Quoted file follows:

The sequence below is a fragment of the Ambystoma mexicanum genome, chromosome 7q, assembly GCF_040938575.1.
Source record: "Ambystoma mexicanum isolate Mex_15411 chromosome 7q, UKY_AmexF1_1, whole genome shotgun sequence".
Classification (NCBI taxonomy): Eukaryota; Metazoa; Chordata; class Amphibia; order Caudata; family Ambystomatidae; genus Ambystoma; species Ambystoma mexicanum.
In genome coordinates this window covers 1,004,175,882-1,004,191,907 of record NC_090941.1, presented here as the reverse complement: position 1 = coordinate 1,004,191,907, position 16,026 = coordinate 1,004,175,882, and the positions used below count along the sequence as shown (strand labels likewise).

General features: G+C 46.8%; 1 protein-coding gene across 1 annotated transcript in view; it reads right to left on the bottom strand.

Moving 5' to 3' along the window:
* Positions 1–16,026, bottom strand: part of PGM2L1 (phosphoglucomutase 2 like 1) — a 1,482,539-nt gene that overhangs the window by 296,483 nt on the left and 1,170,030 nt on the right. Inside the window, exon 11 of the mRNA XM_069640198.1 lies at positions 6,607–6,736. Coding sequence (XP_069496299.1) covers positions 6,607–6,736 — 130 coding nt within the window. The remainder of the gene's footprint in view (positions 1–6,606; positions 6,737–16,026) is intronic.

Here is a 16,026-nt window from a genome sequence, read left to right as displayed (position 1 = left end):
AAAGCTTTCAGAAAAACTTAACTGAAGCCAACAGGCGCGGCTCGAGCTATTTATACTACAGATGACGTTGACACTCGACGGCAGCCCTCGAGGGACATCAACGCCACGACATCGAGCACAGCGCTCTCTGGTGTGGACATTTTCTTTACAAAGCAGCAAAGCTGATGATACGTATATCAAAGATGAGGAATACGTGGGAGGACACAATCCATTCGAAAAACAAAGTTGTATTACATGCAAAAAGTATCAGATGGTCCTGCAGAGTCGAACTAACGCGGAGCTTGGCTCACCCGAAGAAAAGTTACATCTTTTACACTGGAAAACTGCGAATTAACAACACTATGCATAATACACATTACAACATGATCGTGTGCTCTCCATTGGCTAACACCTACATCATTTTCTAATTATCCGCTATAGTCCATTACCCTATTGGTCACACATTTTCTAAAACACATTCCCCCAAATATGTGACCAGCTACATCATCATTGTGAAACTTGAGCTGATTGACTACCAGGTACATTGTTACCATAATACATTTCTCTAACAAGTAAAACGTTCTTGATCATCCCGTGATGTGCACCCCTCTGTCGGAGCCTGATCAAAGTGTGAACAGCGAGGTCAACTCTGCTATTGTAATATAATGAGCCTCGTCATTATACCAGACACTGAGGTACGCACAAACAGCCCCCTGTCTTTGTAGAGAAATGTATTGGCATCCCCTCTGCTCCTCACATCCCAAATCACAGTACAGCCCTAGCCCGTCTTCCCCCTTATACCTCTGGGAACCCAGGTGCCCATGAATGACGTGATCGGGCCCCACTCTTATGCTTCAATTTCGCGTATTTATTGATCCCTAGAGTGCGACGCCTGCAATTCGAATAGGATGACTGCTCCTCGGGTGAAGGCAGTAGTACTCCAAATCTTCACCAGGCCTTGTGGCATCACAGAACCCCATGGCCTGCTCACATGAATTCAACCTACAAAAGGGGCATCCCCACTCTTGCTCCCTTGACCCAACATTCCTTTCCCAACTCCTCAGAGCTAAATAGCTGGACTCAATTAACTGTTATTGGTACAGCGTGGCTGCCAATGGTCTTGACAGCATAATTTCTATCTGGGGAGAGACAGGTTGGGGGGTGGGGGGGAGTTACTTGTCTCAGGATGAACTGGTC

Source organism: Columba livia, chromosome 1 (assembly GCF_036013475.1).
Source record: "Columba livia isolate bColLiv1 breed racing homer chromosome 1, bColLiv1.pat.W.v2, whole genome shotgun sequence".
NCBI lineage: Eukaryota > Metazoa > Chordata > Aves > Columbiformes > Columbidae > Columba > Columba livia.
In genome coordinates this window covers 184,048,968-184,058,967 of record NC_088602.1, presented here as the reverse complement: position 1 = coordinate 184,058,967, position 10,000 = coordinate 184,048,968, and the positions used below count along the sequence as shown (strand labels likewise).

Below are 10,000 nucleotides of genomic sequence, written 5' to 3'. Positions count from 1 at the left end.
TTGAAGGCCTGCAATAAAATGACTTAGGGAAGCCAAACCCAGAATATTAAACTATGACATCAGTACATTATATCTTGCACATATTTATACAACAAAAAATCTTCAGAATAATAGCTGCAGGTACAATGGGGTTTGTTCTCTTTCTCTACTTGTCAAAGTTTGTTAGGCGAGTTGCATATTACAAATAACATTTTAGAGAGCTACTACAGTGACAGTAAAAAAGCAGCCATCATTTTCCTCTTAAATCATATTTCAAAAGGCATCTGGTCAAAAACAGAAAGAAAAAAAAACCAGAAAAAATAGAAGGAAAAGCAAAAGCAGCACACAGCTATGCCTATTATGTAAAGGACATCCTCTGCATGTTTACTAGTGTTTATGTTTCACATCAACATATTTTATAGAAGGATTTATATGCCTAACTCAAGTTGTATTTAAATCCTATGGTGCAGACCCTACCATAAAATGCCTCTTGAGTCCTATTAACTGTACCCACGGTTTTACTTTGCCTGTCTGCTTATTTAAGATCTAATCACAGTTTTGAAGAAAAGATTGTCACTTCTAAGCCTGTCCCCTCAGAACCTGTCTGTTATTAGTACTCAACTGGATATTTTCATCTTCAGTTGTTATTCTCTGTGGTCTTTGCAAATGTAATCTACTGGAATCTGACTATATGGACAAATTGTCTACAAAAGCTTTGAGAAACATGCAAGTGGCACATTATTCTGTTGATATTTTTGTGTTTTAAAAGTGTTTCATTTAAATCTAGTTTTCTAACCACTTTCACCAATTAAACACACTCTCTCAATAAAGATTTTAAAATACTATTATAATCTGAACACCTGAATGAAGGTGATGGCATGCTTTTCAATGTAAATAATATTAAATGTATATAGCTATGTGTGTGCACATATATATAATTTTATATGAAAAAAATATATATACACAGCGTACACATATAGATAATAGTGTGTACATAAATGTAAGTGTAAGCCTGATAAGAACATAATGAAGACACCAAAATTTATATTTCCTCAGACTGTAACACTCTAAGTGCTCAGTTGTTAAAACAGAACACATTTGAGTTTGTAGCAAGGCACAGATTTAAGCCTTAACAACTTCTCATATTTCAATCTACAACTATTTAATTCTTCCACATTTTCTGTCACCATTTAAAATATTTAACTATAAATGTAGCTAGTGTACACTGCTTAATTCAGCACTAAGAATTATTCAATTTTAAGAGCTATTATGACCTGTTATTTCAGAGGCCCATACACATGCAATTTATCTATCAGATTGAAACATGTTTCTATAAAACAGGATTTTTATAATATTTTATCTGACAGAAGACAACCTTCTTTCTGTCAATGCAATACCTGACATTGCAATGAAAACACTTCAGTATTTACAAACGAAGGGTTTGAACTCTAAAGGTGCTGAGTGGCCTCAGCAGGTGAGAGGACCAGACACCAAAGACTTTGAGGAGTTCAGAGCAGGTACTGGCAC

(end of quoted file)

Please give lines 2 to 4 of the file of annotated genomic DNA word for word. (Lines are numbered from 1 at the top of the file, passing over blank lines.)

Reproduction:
Source record: "Ambystoma mexicanum isolate Mex_15411 chromosome 7q, UKY_AmexF1_1, whole genome shotgun sequence".
Classification (NCBI taxonomy): Eukaryota; Metazoa; Chordata; class Amphibia; order Caudata; family Ambystomatidae; genus Ambystoma; species Ambystoma mexicanum.
In genome coordinates this window covers 1,004,175,882-1,004,191,907 of record NC_090941.1, presented here as the reverse complement: position 1 = coordinate 1,004,191,907, position 16,026 = coordinate 1,004,175,882, and the positions used below count along the sequence as shown (strand labels likewise).